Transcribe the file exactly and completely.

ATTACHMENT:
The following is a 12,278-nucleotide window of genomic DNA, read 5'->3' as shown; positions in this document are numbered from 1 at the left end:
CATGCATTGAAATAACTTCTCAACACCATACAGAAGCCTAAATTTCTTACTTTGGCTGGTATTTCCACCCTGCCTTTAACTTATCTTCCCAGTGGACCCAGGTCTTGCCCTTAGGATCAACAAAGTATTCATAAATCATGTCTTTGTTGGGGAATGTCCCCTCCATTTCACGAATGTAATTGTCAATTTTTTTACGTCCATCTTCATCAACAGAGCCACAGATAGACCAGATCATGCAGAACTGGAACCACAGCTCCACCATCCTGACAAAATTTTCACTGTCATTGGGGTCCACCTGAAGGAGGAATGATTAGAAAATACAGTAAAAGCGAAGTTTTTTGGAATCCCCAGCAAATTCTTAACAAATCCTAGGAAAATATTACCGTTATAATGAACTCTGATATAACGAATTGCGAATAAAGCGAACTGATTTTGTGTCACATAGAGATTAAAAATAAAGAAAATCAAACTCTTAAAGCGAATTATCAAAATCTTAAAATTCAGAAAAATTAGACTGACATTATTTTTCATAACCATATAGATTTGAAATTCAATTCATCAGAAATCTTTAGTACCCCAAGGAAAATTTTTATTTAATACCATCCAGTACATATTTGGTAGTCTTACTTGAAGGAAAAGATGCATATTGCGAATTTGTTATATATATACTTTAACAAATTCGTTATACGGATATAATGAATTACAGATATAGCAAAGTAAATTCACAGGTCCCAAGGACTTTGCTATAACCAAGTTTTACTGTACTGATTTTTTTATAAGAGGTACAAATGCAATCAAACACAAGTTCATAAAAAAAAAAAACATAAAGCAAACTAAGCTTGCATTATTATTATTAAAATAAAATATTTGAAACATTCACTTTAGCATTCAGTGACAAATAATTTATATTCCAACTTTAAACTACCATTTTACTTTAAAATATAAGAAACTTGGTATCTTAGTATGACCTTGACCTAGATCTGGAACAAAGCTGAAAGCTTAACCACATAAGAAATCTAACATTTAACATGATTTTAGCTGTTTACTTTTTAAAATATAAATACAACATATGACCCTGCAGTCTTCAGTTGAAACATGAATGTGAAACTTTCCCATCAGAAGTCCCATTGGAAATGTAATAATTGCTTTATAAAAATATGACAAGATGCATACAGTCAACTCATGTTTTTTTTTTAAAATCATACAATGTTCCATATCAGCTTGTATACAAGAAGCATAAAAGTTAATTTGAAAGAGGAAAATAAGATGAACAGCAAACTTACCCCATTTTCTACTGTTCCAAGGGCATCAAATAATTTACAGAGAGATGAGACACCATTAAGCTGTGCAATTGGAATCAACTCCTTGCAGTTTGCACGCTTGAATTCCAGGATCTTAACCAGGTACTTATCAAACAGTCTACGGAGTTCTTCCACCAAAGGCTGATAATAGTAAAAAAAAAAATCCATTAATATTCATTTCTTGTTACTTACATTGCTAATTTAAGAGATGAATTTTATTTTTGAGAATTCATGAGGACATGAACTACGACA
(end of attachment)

The following is a 12,278-nucleotide window of genomic DNA, read 5'->3' as shown; positions in this document are numbered from 1 at the left end:
CATGCATTGAAATAACTTCTCAACACCATACAGAAGCCTAAATTTCTTACTTTGGCTGGTATTTCCACCCTGCCTTTAACTTATCTTCCCAGTGGACCCAGGTCTTGCCCTTAGGATCAACAAAGTATTCATAAATCATGTCTTTGTTGGGGAATGTCCCCTCCATTTCACGAATGTAATTGTCAATTTTTTTACGTCCATCTTCATCAACAGAGCCACAGATAGACCAGATCATGCAGAACTGGAACCACAGCTCCACCATCCTGACAAAATTTTCACTGTCATTGGGGTCCACCTGAAGGAGGAATGATTAGAAAATACAGTAAAAGCGAAGTTTTTTGGAATCCCCAGCAAATTCTTAACAAATCCTAGGAAAATATTACCGTTATAATGAACTCTGATATAACGAATTGCGAATAAAGCGAACTGATTTTGTGTCACATAGAGATTAAAAATAAAGAAAATCAAACTCTTAAAGCGAATTATCAAAATCTTAAAATTCAGAAAAATTAGACTGACATTATTTTTCATAACCATATAGATTTGAAATTCAATTCATCAGAAATCTTTAGTACCCCAAGGAAAATTTTTATTTAATACCATCCAGTACATATTTGGTAGTCTTACTTGAAGGAAAAGATGCATATTGCGAATTTGTTATATATATACTTTAACAAATTCGTTATACGGATATAATGAATTACAGATATAGCAAAGTAAATTCACAGGTCCCAAGGACTTTGCTATAACCAAGTTTTACTGTACTGATTTTTTTATAAGAGGTACAAATGCAATCAAACACAAGTTCATAAAAAAAAAAAACATAAAGCAAACTAAGCTTGCATTATTATTATTAAAATAAAATATTTGAAACATTCACTTTAGCATTCAGTGACAAATAATTTATATTCCAACTTTAAACTACCATTTTACTTTAAAATATAAGAAACTTGGTATCTTAGTATGACCTTGACCTAGATCTGGAACAAAGCTGAAAGCTTAACCACATAAGAAATCTAACATTTAACATGATTTTAGCTGTTTACTTTTTAAAATATAAATACAACATATGACCCTGCAGTCTTCAGTTGAAACATGAATGTGAAACTTTCCCATCAGAAGTCCCATTGGAAATGTAATAATTGCTTTATAAAAATATGACAAGATGCATACAGTCAACTCATGTTTTTTTTTTAAAATCATACAATGTTCCATATCAGCTTGTATACAAGAAGCATAAAAGTTAATTTGAAAGAGGAAAATAAGATGAACAGCAAACTTACCCCATTTTCTACTGTTCCAAGGGCATCAAATAATTTACAGAGAGATGAGACACCATTAAGCTGTGCAATTGGAATCAACTCCTTGCAGTTTGCACGCTTGAATTCCAGGATCTTAACCAGGTACTTATCAAACAGTCTACGGAGTTCTTCCACCAAAGGCTGATAATAGTAAAAAAAAAAATCCATTAATATTCATTTCTTGTTACTTACATTGCTAATTTAAGAGATGAATTTTATTTTTGAGAATTCATGAGGACATGAACTACGACA